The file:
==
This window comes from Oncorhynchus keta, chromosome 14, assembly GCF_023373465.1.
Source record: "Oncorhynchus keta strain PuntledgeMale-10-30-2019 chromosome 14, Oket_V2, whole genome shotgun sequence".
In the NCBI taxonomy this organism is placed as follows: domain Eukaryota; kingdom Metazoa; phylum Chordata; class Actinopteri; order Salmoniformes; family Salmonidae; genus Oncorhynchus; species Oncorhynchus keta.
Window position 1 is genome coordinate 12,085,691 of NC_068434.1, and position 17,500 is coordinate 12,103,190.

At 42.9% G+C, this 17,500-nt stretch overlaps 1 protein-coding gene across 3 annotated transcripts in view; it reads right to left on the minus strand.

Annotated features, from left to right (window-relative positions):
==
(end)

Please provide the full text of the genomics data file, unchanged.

This window comes from Oncorhynchus keta, chromosome 14, assembly GCF_023373465.1.
Source record: "Oncorhynchus keta strain PuntledgeMale-10-30-2019 chromosome 14, Oket_V2, whole genome shotgun sequence".
In the NCBI taxonomy this organism is placed as follows: domain Eukaryota; kingdom Metazoa; phylum Chordata; class Actinopteri; order Salmoniformes; family Salmonidae; genus Oncorhynchus; species Oncorhynchus keta.
Window position 1 is genome coordinate 12,085,691 of NC_068434.1, and position 17,500 is coordinate 12,103,190.

At 42.9% G+C, this 17,500-nt stretch overlaps 1 protein-coding gene across 3 annotated transcripts in view; it reads right to left on the minus strand.

Annotated features, from left to right (window-relative positions):